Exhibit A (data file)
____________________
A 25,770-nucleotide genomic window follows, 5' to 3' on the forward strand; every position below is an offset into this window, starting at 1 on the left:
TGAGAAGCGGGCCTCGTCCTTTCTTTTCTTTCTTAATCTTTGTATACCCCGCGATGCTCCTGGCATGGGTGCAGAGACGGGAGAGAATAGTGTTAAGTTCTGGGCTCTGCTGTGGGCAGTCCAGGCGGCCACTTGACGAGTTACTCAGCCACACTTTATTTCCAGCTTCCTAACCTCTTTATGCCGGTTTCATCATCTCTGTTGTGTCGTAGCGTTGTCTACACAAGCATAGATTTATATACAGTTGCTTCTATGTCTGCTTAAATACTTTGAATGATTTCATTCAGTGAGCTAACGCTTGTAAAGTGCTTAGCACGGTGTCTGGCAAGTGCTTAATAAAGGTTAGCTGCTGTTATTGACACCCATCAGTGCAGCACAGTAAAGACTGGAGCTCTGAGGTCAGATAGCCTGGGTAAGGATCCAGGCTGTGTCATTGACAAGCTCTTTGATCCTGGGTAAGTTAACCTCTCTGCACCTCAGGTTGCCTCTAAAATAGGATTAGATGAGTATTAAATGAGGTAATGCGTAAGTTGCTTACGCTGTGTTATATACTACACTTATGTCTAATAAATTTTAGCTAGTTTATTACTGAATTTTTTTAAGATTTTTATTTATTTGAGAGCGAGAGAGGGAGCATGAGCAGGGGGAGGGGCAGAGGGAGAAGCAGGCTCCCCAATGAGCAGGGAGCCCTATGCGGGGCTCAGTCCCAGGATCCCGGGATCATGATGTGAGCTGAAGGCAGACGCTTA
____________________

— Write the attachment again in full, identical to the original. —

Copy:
A 25,770-nucleotide genomic window follows, 5' to 3' on the forward strand; every position below is an offset into this window, starting at 1 on the left:
TGAGAAGCGGGCCTCGTCCTTTCTTTTCTTTCTTAATCTTTGTATACCCCGCGATGCTCCTGGCATGGGTGCAGAGACGGGAGAGAATAGTGTTAAGTTCTGGGCTCTGCTGTGGGCAGTCCAGGCGGCCACTTGACGAGTTACTCAGCCACACTTTATTTCCAGCTTCCTAACCTCTTTATGCCGGTTTCATCATCTCTGTTGTGTCGTAGCGTTGTCTACACAAGCATAGATTTATATACAGTTGCTTCTATGTCTGCTTAAATACTTTGAATGATTTCATTCAGTGAGCTAACGCTTGTAAAGTGCTTAGCACGGTGTCTGGCAAGTGCTTAATAAAGGTTAGCTGCTGTTATTGACACCCATCAGTGCAGCACAGTAAAGACTGGAGCTCTGAGGTCAGATAGCCTGGGTAAGGATCCAGGCTGTGTCATTGACAAGCTCTTTGATCCTGGGTAAGTTAACCTCTCTGCACCTCAGGTTGCCTCTAAAATAGGATTAGATGAGTATTAAATGAGGTAATGCGTAAGTTGCTTACGCTGTGTTATATACTACACTTATGTCTAATAAATTTTAGCTAGTTTATTACTGAATTTTTTTAAGATTTTTATTTATTTGAGAGCGAGAGAGGGAGCATGAGCAGGGGGAGGGGCAGAGGGAGAAGCAGGCTCCCCAATGAGCAGGGAGCCCTATGCGGGGCTCAGTCCCAGGATCCCGGGATCATGATGTGAGCTGAAGGCAGACGCTTA